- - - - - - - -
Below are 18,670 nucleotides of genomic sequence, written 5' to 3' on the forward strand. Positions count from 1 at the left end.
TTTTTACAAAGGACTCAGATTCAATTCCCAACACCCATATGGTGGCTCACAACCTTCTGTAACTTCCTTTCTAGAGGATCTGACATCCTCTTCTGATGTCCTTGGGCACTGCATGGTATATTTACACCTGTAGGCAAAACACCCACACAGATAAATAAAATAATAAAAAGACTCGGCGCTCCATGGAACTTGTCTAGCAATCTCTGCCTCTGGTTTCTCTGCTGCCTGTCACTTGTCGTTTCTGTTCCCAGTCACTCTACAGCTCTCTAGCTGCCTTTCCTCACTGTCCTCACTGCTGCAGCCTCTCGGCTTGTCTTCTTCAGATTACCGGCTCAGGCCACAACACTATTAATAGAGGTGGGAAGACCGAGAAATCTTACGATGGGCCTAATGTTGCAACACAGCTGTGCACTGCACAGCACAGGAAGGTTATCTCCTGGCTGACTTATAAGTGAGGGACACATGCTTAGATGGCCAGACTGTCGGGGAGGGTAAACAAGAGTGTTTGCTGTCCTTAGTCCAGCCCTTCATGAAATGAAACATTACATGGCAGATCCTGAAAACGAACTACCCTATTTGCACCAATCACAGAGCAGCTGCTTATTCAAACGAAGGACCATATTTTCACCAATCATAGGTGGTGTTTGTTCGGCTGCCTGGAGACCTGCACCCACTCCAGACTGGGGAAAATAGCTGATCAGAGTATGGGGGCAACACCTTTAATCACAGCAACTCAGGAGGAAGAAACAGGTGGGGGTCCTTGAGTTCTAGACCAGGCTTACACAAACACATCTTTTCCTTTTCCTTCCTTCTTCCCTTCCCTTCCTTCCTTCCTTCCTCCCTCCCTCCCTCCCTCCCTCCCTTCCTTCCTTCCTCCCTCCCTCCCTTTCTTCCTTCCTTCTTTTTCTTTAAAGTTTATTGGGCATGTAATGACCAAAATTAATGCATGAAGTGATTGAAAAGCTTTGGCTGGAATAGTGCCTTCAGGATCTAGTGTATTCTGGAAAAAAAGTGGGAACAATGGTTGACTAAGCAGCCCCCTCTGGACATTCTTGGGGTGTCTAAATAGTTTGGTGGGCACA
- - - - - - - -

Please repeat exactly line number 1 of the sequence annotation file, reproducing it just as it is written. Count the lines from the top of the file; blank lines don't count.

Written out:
Below are 18,670 nucleotides of genomic sequence, written 5' to 3' on the forward strand. Positions count from 1 at the left end.